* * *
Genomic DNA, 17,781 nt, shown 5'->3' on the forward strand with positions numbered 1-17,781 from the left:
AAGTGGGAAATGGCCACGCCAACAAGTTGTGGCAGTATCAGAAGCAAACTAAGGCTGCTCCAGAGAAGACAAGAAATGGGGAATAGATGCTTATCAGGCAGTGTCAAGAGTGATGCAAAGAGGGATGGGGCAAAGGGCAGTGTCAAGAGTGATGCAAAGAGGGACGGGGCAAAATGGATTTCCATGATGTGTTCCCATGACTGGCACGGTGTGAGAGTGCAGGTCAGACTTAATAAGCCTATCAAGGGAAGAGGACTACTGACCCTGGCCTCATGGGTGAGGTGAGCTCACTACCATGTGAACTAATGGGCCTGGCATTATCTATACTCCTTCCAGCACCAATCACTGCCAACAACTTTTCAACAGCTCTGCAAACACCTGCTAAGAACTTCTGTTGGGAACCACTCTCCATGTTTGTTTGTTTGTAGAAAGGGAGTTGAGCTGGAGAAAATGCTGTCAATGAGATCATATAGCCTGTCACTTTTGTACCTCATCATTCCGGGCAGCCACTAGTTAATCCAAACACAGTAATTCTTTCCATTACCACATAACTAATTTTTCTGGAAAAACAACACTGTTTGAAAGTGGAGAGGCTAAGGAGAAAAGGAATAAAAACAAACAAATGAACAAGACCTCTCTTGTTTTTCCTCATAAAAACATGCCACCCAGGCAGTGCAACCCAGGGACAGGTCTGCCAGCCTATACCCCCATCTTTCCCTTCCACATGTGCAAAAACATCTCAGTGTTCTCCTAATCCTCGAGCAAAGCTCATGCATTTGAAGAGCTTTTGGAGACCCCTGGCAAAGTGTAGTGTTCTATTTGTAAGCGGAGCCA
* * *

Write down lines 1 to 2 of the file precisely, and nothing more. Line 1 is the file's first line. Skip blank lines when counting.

Genomic DNA, 17,781 nt, shown 5'->3' on the forward strand with positions numbered 1-17,781 from the left:
AAGTGGGAAATGGCCACGCCAACAAGTTGTGGCAGTATCAGAAGCAAACTAAGGCTGCTCCAGAGAAGACAAGAAATGGGGAATAGATGCTTATCAGGCAGTGTCAAGAGTGATGCAAAGAGGGATGGGGCAAAGGGCAGTGTCAAGAGTGATGCAAAGAGGGACGGGGCAAAATGGATTTCCATGATGTGTTCCCATGACTGGCACGGTGTGAGAGTGCAGGTCAGACTTAATAAGCCTATCAAGGGAAGAGGACTACTGACCCTGGCCTCATGGGTGAGGTGAGCTCACTACCATGTGAACTAATGGGCCTGGCATTATCTATACTCCTTCCAGCACCAATCACTGCCAACAACTTTTCAACAGCTCTGCAAACACCTGCTAAGAACTTCTGTTGGGAACCACTCTCCATGTTTGTTTGTTTGTAGAAAGGGAGTTGAGCTGGAGAAAATGCTGTCAATGAGATCATATAGCCTGTCACTTTTGTACCTCATCATTCCGGGCAGCCACTAGTTAATCCAAACACAGTAATTCTTTCCATTACCACATAACTAATTTTTCTGGAAAAACAACACTGTTTGAAAGTGGAGAGGCTAAGGAGAAAAGGAATAAAAACAAACAAATGAACAAGACCTCTCTTGTTTTTCCTCATAAAAACATGCCACCCAGGCAGTGCAACCCAGGGACAGGTCTGCCAGCCTATACCCCCATCTTTCCCTTCCACATGTGCAAAAACATCTCAGTGTTCTCCTAATCCTCGAGCAAAGCTCATGCATTTGAAGAGCTTTTGGAGACCCCTGGCAAAGTGTAGTGTTCTATTTGTAAGCGGAGCCA